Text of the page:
Pituitary adenylate cyclase-activating polypeptide mediates differential signaling through PAC1 receptor splice variants and activates non-canonical cAMP dependent gene induction in the nervous system - Implications for homeostatic stress-responding
Pituitary adenylate cyclase-activating polypeptide (PACAP)-mediated activation of its G protein-coupled receptor PAC1 results in activation of the two G proteins Gs and Gq to alter second messenger generation and gene transcription in the nervous system, important for homeostatic responses to stress...
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|Pituitary adenylate cyclase-activating polypeptide (PACAP)-mediated activation of its G protein-coupled receptor PAC1 results in activation of the two G proteins Gs and Gq to alter second messenger generation and gene transcription in the nervous system, important for homeostatic responses to stress and injury. PAC1 occurs in different splice variants of the third intracellular loop, designated PAC1null, hop or hip, affecting second messenger generation as shown in non-neural cells. At the splanchnico-adrenomedullary synapse, PACAP is required for prolonged catecholamine secretion from chromaffin cells to restore homeostasis during prolonged periods of stress. In the central nervous system, PACAP is neuroprotective in neurodegenerative conditions associated with e.g., stroke.
In the present study, PAC1 splice variant-specific second messenger production and activation of homeostatic responses were investigated in neuroendocrine and neural cells. Heterologous expression of the major PAC1 splice variant of adrenomedullary chromaffin cells, PAC1hop, in PC12-G cells reconstituted a PACAP-mediated Ca2+ and prolonged secretory response similar to the one observed in primary chromaffin cells. The Ca2+ response mediated by PAC1null was somewhat smaller and PAC1hip failed to couple to Ca2+. Neither variant conferred prolonged catecholamine release, suggesting that expression of the hop cassette in the third intracellular loop of the receptor is required for sustained catecholamine release from neuroendocrine cells.
In NG108-15 cells, heterologous expression of the PAC1hop, null and hip receptor conferred PACAP-mediated intracellular cAMP generation, while elevation of [Ca2+]i occurred efficiently in PAC1hop- and to a lesser extent in PAC1null-expressing cells. Expression of PAC1hip did not confer an intracellular Ca2+ response, indicating that PAC1hop is the receptor variant most efficiently coupled to combinatorial signaling through cAMP and Ca2+. PAC1hop-mediated signaling activated the mitogen-activated protein kinases (MAPK) extracellular signal-regulated kinases 1 and 2 (ERK1/2). Signaling to ERK proceeded through cAMP independently of the cAMP dependent protein kinase (PKA). PACAP induced transcription of the gene encoding the putative neuroprotectant stanniocalcin 1 (STC1), which has previously been implicated in neuronal resistance to hypoxic/ ischemic insult; gene induction proceeded through ERK but not PKA. Cyclic AMP generation by forskolin did not activate ERK in NG108-15 cells, but rather induced STC1 mRNA elevation through the canonical PKA dependent pathway. This suggests that activation of non-canonical cAMP signaling, mediating ERK-dependent gene induction, requires additional signaling through Ca2+ via PAC1hop in these cells.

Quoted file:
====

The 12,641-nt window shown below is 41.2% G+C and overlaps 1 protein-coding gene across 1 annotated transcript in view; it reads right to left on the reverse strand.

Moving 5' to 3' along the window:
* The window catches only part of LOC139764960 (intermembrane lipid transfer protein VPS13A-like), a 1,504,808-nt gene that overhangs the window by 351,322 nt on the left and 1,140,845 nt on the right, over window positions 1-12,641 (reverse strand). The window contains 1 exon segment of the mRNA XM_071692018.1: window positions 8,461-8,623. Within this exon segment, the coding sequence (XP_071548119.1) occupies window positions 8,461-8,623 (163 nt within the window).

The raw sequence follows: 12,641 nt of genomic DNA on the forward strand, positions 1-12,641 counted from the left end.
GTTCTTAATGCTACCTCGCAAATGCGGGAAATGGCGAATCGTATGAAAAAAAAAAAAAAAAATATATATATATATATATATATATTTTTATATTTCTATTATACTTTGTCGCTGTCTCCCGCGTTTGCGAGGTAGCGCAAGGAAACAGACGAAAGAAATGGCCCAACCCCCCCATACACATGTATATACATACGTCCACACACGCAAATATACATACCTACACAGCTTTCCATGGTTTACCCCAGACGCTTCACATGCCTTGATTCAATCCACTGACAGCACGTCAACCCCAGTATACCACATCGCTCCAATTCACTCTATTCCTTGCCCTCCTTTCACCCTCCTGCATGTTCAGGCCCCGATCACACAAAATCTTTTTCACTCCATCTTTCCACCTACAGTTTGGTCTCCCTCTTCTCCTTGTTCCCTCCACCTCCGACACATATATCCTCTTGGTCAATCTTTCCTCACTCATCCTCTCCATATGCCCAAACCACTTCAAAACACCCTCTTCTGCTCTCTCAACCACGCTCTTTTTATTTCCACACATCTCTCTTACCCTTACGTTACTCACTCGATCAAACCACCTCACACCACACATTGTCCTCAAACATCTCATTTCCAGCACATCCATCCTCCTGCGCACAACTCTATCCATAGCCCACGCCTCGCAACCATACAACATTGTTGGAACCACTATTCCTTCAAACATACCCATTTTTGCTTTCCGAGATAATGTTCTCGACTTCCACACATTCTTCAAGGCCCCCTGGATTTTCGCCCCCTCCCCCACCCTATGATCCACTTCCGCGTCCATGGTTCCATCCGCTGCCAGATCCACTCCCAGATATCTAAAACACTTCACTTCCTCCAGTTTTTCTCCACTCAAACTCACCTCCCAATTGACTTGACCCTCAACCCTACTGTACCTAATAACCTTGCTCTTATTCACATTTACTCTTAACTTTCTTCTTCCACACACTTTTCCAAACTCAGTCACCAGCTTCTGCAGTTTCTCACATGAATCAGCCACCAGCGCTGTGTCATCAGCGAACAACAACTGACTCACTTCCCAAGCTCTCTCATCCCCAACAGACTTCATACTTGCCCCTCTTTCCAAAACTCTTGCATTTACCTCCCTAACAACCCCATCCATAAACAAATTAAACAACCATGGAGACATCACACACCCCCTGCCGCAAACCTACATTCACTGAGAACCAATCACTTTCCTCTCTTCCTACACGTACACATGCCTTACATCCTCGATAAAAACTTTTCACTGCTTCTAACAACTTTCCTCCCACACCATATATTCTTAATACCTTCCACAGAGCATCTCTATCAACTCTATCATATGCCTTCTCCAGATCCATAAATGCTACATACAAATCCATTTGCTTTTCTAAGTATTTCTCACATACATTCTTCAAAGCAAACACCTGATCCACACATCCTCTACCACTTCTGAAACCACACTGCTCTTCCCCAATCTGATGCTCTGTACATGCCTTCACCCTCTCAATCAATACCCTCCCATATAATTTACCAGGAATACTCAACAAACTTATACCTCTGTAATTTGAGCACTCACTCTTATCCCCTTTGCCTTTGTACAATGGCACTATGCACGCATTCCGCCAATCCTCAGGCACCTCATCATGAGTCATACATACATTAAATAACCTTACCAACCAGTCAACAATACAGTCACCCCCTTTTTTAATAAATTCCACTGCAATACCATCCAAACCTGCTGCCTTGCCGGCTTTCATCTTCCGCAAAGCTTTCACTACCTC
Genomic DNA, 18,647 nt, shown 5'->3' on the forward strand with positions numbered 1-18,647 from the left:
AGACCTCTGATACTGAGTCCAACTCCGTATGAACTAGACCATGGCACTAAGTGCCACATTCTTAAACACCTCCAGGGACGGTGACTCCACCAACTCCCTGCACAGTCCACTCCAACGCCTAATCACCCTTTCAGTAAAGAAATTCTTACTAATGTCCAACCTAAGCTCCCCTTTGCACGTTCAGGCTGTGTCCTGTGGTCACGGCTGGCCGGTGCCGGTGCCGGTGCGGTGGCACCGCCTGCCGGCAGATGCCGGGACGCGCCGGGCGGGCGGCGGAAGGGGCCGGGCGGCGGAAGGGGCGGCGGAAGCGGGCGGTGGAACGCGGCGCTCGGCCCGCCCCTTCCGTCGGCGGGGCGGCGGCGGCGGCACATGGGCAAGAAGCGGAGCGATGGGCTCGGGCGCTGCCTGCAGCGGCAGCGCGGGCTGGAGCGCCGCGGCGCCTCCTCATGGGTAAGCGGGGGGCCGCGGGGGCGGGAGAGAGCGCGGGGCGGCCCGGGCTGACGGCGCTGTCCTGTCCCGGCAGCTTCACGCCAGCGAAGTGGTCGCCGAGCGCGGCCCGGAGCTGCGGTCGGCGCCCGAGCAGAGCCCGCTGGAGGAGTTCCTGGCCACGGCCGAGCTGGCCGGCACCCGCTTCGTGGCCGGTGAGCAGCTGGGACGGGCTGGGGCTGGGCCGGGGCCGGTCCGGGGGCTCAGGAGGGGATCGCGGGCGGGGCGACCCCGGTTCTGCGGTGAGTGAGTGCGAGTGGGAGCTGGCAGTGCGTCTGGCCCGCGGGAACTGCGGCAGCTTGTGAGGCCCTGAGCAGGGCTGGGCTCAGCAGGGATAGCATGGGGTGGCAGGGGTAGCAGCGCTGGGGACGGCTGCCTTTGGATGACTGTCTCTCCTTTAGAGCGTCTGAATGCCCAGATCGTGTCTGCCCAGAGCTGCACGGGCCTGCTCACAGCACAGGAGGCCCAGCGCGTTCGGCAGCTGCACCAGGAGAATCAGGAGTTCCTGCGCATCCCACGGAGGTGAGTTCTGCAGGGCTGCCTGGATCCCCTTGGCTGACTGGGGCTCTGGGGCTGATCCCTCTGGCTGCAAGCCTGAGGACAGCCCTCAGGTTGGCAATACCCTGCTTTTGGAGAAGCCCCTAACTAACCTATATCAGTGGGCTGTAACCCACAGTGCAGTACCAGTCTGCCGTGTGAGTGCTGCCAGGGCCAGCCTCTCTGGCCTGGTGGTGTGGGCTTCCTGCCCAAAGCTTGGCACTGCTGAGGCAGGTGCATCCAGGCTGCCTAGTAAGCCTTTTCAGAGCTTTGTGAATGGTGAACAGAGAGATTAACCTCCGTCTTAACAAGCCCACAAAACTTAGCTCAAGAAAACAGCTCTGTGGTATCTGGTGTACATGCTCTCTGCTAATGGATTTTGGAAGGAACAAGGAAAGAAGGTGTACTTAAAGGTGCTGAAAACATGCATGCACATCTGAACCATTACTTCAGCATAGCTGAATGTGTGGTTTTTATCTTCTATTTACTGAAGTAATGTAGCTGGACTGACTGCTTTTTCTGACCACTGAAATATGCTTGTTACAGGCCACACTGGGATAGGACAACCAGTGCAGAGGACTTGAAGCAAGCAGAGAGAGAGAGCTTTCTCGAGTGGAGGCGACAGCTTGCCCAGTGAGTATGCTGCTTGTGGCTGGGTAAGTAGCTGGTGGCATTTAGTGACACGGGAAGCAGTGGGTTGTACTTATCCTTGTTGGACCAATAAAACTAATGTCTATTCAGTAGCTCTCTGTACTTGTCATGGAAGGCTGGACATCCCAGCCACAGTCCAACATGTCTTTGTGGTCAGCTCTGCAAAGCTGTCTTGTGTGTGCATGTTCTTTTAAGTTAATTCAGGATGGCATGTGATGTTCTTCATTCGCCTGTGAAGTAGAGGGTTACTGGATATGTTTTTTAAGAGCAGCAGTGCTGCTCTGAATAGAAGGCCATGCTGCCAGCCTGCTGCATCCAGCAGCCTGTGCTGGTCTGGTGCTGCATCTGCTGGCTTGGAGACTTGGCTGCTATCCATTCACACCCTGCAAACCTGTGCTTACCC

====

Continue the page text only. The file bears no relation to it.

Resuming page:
Primary rat cortical neurons expressed predominantly the PAC1hop and null variants. Exposure of cortical neurons to PACAP resulted in elevation of the two second messengers cAMP and Ca2+, activation of ERK1/2, and induction of STC1 gene transcription. PACAP-mediated ERK activation proceeded through cAMP but not PKA, and STC1 was induced via ERK but not PKA. Pharmacological stimulation of adenylate cyclases by forskolin also resulted in increased ERK phosphorylation and STC1 mRNA elevation independently of PKA. These results indicate that cAMP production alone is sufficient to activate ERK in differentiated cortical neurons, unlike in the less differentiated NG108-15 cell line. Induction of another PACAP target gene, brain-derived neurotrophic factor (BDNF), occurred through the canonical cAMP/PKA pathway.
PACAP has been shown by our laboratory and others to be neuroprotective against ischemia in rodent stroke models. To begin to define the mechanism of this neuroprotection, we employed two cell culture stroke models. Rat cortical neurons subjected to either oxygen-glucose-deprivation or glutamate-induced excitotoxicity underwent cell death as expected. However, treatment with PACAP did not increase neuronal survival in either of the two models, and STC1 over-expression also failed to increase resistance to neuronal cell death during glutamate-induced excitotoxicity. These data suggest that the protective effects of the neurotrophic peptide PACAP and the putative neuroprotectant STC1 during neurodegenerative conditions in vivo are mediated through cells absent in cultures of cortical neurons, such as glial cells.
In conclusion, the present study has demonstrated that expression of different PAC1 splice variants determines the degree of activation of two different second messenger pathways that may mediate different functional outcomes during stress-responding. PACAP mediates ERK activation and STC1 induction via non-canonical cAMP signaling. The selective pharmacological activation of this potentially neuroprotective pathway, which is different from the cAMP/PKA pathway critical for learning and memory, could have therapeutic implications for neuroprotection in vivo.